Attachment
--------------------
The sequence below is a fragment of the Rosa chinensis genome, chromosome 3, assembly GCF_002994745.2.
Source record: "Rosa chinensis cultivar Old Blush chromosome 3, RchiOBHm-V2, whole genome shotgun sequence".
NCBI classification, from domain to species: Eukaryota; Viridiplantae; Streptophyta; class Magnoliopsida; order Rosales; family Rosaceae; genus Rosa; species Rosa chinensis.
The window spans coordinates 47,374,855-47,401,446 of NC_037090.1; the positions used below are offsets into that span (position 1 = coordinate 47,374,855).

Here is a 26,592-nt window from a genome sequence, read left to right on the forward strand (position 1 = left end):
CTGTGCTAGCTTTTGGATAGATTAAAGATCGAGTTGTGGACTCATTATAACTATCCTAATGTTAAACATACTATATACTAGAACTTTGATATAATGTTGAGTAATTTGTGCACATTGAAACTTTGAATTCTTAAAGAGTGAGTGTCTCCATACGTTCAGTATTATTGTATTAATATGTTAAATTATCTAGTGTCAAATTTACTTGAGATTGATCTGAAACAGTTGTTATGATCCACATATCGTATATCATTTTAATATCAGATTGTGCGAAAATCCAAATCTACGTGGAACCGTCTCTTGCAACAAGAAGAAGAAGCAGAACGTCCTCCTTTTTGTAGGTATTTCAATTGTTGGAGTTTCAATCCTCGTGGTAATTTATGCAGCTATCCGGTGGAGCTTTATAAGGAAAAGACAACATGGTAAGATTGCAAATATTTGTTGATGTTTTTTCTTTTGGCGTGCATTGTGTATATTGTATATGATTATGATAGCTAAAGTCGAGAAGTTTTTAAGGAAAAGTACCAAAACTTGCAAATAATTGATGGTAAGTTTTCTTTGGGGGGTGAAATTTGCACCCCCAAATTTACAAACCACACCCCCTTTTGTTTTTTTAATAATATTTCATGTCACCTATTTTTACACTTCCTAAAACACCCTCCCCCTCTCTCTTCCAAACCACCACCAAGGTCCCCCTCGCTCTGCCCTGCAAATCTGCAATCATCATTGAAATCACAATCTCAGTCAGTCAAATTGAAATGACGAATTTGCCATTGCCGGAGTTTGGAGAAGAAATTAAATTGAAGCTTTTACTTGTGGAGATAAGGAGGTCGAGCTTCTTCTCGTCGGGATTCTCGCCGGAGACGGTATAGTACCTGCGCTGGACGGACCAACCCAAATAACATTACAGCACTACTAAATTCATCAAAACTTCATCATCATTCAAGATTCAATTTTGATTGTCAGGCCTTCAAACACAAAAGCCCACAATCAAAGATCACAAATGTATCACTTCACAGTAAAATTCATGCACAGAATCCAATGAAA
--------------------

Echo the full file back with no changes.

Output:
The sequence below is a fragment of the Rosa chinensis genome, chromosome 3, assembly GCF_002994745.2.
Source record: "Rosa chinensis cultivar Old Blush chromosome 3, RchiOBHm-V2, whole genome shotgun sequence".
NCBI classification, from domain to species: Eukaryota; Viridiplantae; Streptophyta; class Magnoliopsida; order Rosales; family Rosaceae; genus Rosa; species Rosa chinensis.
The window spans coordinates 47,374,855-47,401,446 of NC_037090.1; the positions used below are offsets into that span (position 1 = coordinate 47,374,855).

Here is a 26,592-nt window from a genome sequence, read left to right on the forward strand (position 1 = left end):
CTGTGCTAGCTTTTGGATAGATTAAAGATCGAGTTGTGGACTCATTATAACTATCCTAATGTTAAACATACTATATACTAGAACTTTGATATAATGTTGAGTAATTTGTGCACATTGAAACTTTGAATTCTTAAAGAGTGAGTGTCTCCATACGTTCAGTATTATTGTATTAATATGTTAAATTATCTAGTGTCAAATTTACTTGAGATTGATCTGAAACAGTTGTTATGATCCACATATCGTATATCATTTTAATATCAGATTGTGCGAAAATCCAAATCTACGTGGAACCGTCTCTTGCAACAAGAAGAAGAAGCAGAACGTCCTCCTTTTTGTAGGTATTTCAATTGTTGGAGTTTCAATCCTCGTGGTAATTTATGCAGCTATCCGGTGGAGCTTTATAAGGAAAAGACAACATGGTAAGATTGCAAATATTTGTTGATGTTTTTTCTTTTGGCGTGCATTGTGTATATTGTATATGATTATGATAGCTAAAGTCGAGAAGTTTTTAAGGAAAAGTACCAAAACTTGCAAATAATTGATGGTAAGTTTTCTTTGGGGGGTGAAATTTGCACCCCCAAATTTACAAACCACACCCCCTTTTGTTTTTTTAATAATATTTCATGTCACCTATTTTTACACTTCCTAAAACACCCTCCCCCTCTCTCTTCCAAACCACCACCAAGGTCCCCCTCGCTCTGCCCTGCAAATCTGCAATCATCATTGAAATCACAATCTCAGTCAGTCAAATTGAAATGACGAATTTGCCATTGCCGGAGTTTGGAGAAGAAATTAAATTGAAGCTTTTACTTGTGGAGATAAGGAGGTCGAGCTTCTTCTCGTCGGGATTCTCGCCGGAGACGGTATAGTACCTGCGCTGGACGGACCAACCCAAATAACATTACAGCACTACTAAATTCATCAAAACTTCATCATCATTCAAGATTCAATTTTGATTGTCAGGCCTTCAAACACAAAAGCCCACAATCAAAGATCACAAATGTATCACTTCACAGTAAAATTCATGCACAGAATCCAATGAAA